Among the immunocompromised patients, 183 (37.4%) had received a solid organ transplant (SOT), 160 (32.7%) had an autoimmune condition, 75 (15.3%) had a hematologic malignancy, 37 (7.6%) had HIV and 34 (7.0%) had solid tumors.
Compared with HCWs, seropositivity was significantly lower among immunocompromised patients with SOT (37.2%) or hematologic malignancies (54.7%), than among HCWs (98.1%).
Among the SOT recipients, lung transplant recipients had the lowest seropositivity (22.2%), while liver transplant recipients had the highest seropositivity (60.6%).
Seropositivity was also lower among immunocompromised individuals with solid tumors (82.4%) or autoimmune conditions (83.8%), but was closer to the that observed for HCWs.
Importantly, well-controlled patients with HIV mounted antibody responses that were almost identical to those of healthy HCWs.
“Although it is extremely encouraging that 94% of participants with HIV responded to the vaccines, this group of patients continues to be a marginalized group with poor access to vaccination, and outreach efforts should focus on increasing awareness of vaccination in these patients,” warns Haidar and colleagues.
The study also found that SARS-CoV-2 neutralization titers were generally strongly correlated with anti- RBD IgG levels. However, more extensive studies will be needed to fully evaluate whether subsets of immunocompromised patients fail to neutralize the virus, adds the team.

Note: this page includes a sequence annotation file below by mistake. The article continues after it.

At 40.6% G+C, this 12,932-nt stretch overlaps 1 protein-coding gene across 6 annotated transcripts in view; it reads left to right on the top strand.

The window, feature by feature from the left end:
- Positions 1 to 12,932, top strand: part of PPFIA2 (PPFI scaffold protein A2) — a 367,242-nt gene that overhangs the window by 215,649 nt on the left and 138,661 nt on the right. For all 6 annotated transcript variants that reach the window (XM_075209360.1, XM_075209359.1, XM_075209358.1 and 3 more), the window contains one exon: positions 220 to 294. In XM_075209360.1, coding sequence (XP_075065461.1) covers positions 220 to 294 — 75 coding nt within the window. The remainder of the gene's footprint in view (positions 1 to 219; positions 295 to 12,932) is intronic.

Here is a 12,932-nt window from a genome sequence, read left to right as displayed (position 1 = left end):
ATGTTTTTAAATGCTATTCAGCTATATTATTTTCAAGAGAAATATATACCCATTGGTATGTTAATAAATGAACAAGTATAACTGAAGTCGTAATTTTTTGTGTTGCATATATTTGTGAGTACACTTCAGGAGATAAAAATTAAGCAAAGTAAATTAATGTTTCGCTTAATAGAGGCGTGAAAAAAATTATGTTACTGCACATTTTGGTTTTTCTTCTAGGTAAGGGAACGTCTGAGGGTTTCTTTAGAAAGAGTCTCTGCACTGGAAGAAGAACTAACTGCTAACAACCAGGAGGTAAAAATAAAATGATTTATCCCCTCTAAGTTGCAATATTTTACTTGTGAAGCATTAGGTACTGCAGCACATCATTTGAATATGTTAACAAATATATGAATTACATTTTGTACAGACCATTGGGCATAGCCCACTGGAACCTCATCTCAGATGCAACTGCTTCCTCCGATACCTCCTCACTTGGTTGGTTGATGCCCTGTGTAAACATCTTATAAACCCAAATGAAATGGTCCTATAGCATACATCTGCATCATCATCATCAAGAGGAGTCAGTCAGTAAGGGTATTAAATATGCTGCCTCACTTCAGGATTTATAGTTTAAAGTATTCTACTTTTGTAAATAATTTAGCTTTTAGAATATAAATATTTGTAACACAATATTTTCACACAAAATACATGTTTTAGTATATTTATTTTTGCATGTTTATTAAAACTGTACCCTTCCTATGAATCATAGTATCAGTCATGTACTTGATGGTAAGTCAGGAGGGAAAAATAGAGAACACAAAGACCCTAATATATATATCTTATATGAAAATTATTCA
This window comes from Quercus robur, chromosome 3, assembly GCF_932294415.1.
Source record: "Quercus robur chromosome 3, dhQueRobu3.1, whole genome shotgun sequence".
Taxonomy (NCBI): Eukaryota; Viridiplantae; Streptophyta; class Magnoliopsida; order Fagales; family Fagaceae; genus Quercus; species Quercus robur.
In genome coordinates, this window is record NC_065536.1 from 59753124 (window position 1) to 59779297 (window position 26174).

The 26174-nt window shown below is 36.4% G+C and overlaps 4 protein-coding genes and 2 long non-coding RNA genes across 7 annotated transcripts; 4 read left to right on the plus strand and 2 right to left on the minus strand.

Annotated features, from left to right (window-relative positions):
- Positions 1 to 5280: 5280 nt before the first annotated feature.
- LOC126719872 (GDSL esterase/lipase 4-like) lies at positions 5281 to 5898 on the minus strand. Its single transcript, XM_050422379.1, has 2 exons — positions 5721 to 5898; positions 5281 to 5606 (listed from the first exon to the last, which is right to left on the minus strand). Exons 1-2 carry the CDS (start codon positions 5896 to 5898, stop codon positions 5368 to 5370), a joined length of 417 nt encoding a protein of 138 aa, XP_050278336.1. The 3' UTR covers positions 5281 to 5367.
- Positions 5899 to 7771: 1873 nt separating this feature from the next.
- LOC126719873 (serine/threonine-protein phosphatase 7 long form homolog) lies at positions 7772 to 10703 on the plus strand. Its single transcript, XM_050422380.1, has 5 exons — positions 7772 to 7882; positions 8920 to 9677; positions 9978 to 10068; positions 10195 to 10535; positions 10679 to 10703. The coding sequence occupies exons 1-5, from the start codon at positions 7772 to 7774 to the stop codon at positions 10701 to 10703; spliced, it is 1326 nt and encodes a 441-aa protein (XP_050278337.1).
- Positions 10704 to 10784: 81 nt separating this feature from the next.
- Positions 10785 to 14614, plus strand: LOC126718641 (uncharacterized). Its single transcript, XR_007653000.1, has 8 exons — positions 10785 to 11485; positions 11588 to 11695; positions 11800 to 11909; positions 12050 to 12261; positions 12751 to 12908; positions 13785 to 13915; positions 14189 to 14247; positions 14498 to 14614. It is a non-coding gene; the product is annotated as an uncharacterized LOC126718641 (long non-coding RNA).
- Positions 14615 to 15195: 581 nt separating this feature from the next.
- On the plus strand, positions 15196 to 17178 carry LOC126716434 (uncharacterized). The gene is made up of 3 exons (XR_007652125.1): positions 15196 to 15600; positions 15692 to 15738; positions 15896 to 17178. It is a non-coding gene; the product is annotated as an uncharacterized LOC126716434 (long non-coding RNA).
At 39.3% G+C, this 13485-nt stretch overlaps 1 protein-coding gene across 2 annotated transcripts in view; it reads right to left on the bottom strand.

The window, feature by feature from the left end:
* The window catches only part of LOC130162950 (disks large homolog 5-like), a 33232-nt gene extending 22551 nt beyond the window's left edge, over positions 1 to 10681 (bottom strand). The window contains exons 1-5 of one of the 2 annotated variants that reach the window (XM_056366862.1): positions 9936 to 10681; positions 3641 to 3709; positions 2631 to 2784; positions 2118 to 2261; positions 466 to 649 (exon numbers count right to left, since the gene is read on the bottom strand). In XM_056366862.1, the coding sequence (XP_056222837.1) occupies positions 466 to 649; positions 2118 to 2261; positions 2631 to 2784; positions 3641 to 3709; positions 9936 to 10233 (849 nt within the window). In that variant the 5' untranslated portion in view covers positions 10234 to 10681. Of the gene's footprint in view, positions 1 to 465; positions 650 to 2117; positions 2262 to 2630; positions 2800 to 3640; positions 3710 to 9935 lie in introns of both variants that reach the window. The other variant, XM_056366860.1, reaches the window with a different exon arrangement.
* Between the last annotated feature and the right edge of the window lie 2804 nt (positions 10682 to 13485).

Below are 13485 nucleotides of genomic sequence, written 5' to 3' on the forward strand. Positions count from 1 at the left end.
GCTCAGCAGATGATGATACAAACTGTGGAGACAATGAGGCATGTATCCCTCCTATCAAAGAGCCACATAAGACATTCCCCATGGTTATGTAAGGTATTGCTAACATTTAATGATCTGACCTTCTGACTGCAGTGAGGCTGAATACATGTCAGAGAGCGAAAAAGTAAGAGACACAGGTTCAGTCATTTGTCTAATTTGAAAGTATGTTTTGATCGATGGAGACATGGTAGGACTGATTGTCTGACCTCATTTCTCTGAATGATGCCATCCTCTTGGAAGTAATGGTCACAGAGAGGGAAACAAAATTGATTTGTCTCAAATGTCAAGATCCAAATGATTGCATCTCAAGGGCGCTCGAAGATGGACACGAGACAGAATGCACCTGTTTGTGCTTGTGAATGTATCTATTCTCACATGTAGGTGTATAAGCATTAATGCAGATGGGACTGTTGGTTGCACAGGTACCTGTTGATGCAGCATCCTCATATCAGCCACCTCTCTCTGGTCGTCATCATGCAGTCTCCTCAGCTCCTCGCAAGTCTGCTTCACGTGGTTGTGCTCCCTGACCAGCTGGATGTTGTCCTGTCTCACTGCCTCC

What did the authors conclude?
“Taken together, our findings demonstrate the heterogeneity of the humoral immune response to COVID-19 vaccines based on underlying immunosuppressive condition and highlight an urgent need to optimize and individualize COVID-19 prevention in these patients,” says Haidar and colleagues.
The researchers say the findings also have important implications for public health guidance, particularly given that revised guidelines from the Centers for Disease Control and Prevention permit vaccinated individuals to abandon masking and social distancing in most settings.
“Future studies are warranted to determine assessment of cellular immunity, longitudinal measurement of immune responses, and the safety and efficacy of revaccination,” they conclude.
medRxiv publishes preliminary scientific reports that are not peer-reviewed and, therefore, should not be regarded as conclusive, guide clinical practice/health-related behavior, or treated as established information.
- Haidar G, et al. Immunogenicity of COVID-19 Vaccination in Immunocompromised Patients: An Observational, Prospective Cohort Study Interim Analysis. medRxiv, 2021. doi: https://doi.org/10.1101/2021.06.28.21259576, https://www.medrxiv.org/content/10.1101/2021.06.28.21259576v1
Posted in: Medical Research News | Disease/Infection News
Tags: ACE2, Angiotensin, Angiotensin-Converting Enzyme 2, Antibodies, Antibody, Blood, Cell, Coronavirus, Coronavirus Disease COVID-19, Efficacy, Enzyme, Healthcare, HIV, Immune Response, immunity, Immunodeficiency, Immunoglobulin, Liver, Liver Transplant, Lung Transplant, Medicine, Protein, Pseudovirus, Public Health, Receptor, Research, Respiratory, SARS, SARS-CoV-2, Severe Acute Respiratory, Severe Acute Respiratory Syndrome, Spike Protein, Syndrome, Transplant, Vaccine, Virus
Sally first developed an interest in medical communications when she took on the role of Journal Development Editor for BioMed Central (BMC), after having graduated with a degree in biomedical science from Greenwich University.